The Government has not ruled out stepping in with more support if energy bills rise again as expected in October.
Energy Minister Greg Hands said that the situation would be kept under “constant review”.
It came as a fuel poverty campaigner called the Chancellor’s support for households “wholly inadequate” and the Bank of England Governor warned that inflation will not stabilise for two years.
Separately it was also confirmed that water and sewage bills are set to rise by 1.7%, which will add around £7 on a household’s annual bill. It brings the average water bill to £419.
On Thursday, Chancellor Rishi Sunak announced a multibillion-pound package to help households through a more than 50% hike in energy bills.
However, most of the Chancellor’s support is a loan which will have to be paid back by households.
They will originally get £200 off their bills, but bills will then go up by £40 per year for five years to claw back the money.
Experts predict that October might bring another 17% spike in bills, unless global gas prices fall rapidly.
Asked on BBC Radio 4’s Today whether more help could be announced before October, Mr Hands said: “It is too early to say what the price cap will be.
“We keep these things under constant review. Of course we won’t hesitate to act if we need to to defend consumers.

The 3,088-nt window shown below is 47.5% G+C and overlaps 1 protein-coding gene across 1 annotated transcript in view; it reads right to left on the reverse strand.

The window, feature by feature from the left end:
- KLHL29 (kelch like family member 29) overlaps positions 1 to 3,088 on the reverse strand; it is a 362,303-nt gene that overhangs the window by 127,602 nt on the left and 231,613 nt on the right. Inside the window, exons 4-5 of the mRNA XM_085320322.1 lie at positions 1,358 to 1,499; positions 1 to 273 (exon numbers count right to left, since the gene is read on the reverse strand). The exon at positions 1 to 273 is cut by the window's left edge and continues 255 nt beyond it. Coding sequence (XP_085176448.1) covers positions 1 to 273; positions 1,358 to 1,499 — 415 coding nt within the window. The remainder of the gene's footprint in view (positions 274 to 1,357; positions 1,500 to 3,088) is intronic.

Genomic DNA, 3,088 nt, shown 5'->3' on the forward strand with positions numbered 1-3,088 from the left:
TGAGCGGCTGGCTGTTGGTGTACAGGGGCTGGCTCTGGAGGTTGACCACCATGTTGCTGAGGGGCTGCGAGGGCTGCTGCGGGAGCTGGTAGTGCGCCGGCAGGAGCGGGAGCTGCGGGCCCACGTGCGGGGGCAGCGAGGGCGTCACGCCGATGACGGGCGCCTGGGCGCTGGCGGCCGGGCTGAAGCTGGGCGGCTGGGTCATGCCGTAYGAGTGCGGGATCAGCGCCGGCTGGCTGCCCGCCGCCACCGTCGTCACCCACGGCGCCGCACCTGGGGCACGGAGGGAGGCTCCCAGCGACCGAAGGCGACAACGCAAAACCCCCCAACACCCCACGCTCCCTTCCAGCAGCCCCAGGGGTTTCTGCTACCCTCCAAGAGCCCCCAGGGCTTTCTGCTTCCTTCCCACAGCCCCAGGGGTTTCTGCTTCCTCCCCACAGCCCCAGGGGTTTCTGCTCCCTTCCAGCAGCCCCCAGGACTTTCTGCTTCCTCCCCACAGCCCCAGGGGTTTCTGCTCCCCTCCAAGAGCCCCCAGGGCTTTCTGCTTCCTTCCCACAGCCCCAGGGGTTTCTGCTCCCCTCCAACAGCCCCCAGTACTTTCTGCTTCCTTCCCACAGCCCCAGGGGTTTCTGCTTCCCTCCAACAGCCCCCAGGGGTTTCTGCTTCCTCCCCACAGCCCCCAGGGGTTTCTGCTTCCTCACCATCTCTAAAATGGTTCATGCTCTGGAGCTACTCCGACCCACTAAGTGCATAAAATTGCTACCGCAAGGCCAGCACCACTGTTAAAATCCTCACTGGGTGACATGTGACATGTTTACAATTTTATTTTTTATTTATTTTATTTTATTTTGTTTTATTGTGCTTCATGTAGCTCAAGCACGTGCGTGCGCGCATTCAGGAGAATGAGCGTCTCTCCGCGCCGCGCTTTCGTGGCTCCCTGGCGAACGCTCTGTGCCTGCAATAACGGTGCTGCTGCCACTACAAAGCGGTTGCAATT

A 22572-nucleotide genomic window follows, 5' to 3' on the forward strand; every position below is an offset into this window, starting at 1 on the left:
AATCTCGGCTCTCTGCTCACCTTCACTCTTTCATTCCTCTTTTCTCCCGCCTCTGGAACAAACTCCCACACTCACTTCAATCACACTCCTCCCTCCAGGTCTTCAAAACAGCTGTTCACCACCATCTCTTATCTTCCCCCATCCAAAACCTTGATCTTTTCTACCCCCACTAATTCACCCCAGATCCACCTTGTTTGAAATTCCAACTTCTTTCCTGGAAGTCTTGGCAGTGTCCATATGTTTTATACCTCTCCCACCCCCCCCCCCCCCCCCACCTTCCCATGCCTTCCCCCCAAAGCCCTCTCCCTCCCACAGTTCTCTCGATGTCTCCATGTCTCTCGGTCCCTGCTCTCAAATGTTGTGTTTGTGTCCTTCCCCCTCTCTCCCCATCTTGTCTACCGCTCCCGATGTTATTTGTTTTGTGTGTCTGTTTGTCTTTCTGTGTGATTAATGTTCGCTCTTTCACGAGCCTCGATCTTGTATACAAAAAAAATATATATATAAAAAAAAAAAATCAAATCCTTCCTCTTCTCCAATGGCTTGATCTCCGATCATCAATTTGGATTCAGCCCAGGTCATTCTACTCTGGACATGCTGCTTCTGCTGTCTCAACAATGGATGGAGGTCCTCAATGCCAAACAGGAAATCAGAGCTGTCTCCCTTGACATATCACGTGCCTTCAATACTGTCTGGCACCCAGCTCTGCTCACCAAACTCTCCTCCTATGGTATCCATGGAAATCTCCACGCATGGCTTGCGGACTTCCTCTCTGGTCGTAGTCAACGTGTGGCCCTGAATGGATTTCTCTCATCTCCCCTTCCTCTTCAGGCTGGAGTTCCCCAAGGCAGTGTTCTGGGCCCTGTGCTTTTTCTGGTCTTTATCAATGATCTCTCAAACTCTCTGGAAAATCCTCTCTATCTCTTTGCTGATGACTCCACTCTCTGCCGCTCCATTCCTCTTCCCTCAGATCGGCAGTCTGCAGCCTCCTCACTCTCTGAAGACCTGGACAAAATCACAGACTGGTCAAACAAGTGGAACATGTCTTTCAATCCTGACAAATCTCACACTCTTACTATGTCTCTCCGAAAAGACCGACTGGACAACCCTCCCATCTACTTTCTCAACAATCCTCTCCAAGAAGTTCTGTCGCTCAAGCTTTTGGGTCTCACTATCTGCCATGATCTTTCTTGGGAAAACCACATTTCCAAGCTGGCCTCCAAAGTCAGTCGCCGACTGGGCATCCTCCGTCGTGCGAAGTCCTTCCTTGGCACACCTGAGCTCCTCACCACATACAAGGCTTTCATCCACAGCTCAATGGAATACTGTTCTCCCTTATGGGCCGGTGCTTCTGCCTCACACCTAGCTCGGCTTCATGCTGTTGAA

“But of course we have to recognise the UK is not in any way exempt or immune from high global energy prices.”
The comments came as National Energy Action chief executive Adam Scorer told ITV’s Good Morning Britain that the help would not be enough.
He said: “It (the Government) should’ve gone hard and deep, and then to provide the support to people who are going to be hit hardest by these price rises. £350 is going to be hugely welcome by everybody and it’s got lots of merit.
“But if you take the rise in October and the rise that’s coming in April, it will still see those on the lowest incomes facing a £500 price rise over the year. So, unfortunately, it was wholly inadequate. And they’ll have to come back to this.”
“It (the Government) has to go deep and it has to understand that this is a crisis that will last for some years. It loves its one-off contributions, its ad hoc arrangements, but that’s just not fit for purpose.”
After the energy announcement, the Bank of England upped its base interest rate from 0.25% to 0.5%.
Bank of England Governor Andrew Bailey told Radio 4 on Friday: “It is going to be a difficult period ahead, I readily admit, because we all get we are already seeing and we’re going to see a reduction in real income.
“Based on what we see today, I would expect that, so we’re going to start coming out of it in 2023, and two years from now we expect we’ll be back on to a more stable – certainly inflation – back to a more stable position.”
The Governor also encouraged companies not to give staff big pay rises to combat inflation, warning it could lead to a spiral of high prices followed by high wages, sending inflation higher.
He said: “I’m not saying don’t give yourself a pay rise. This is about the size of it (any rise)… we do need to see restraint.”
Staff at companies that follow Mr Bailey’s advice will see their real pay shrink rapidly.